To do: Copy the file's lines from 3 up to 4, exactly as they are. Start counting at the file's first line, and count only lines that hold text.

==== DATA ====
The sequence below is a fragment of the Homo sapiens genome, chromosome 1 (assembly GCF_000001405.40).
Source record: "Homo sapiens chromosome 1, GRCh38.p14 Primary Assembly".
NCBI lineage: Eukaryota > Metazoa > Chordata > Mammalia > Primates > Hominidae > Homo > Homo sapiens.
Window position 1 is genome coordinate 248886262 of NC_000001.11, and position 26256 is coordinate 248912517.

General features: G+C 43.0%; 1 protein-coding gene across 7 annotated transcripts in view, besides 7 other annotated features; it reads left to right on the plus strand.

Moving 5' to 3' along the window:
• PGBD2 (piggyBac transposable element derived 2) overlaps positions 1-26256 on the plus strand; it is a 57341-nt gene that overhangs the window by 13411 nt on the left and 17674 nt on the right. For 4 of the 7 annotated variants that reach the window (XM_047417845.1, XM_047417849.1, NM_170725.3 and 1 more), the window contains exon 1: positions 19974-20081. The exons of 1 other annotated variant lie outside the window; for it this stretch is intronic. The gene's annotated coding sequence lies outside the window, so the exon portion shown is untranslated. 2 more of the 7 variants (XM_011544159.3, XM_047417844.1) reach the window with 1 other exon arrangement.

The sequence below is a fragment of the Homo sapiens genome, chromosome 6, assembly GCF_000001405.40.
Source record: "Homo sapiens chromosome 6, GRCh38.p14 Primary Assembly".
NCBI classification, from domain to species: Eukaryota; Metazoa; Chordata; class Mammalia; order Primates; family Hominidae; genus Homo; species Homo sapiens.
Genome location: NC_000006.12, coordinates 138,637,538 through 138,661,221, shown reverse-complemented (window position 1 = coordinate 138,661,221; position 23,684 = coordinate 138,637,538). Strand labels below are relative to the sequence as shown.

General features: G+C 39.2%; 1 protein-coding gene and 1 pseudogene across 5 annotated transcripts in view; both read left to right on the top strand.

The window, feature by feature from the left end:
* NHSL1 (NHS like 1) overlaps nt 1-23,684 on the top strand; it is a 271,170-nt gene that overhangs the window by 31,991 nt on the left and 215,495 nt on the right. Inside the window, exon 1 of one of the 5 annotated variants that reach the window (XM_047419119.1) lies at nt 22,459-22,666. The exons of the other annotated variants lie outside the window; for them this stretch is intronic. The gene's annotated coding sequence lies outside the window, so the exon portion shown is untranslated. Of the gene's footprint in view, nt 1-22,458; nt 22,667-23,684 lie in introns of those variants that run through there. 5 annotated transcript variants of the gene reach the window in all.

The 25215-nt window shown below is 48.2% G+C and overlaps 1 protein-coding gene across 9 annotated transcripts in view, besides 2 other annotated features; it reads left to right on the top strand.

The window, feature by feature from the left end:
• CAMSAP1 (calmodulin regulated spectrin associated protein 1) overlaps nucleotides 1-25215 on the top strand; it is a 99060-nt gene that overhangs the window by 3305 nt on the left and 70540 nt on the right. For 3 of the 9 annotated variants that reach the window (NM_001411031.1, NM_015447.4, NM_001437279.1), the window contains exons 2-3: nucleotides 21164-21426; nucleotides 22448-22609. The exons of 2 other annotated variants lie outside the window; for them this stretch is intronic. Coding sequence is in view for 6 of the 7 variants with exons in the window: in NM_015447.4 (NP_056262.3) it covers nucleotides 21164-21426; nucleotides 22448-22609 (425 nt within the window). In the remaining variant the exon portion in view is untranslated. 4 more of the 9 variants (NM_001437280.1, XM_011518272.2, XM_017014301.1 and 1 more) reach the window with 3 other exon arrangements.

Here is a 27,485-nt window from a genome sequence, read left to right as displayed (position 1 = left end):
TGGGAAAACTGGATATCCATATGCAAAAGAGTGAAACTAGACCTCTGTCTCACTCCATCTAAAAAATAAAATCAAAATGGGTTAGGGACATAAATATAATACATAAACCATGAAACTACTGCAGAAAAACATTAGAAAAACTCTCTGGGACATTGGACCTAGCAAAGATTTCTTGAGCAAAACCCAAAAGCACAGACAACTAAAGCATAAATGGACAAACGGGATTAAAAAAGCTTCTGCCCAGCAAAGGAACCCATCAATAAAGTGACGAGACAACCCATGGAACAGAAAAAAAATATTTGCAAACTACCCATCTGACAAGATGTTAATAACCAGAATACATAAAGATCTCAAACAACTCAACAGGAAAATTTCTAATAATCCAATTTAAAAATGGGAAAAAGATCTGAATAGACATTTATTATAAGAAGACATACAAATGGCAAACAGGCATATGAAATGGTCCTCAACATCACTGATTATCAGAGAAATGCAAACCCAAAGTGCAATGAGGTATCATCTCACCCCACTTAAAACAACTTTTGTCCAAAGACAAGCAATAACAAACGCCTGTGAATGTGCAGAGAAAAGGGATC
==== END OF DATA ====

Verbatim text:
NCBI lineage: Eukaryota > Metazoa > Chordata > Mammalia > Primates > Hominidae > Homo > Homo sapiens.
Window position 1 is genome coordinate 248886262 of NC_000001.11, and position 26256 is coordinate 248912517.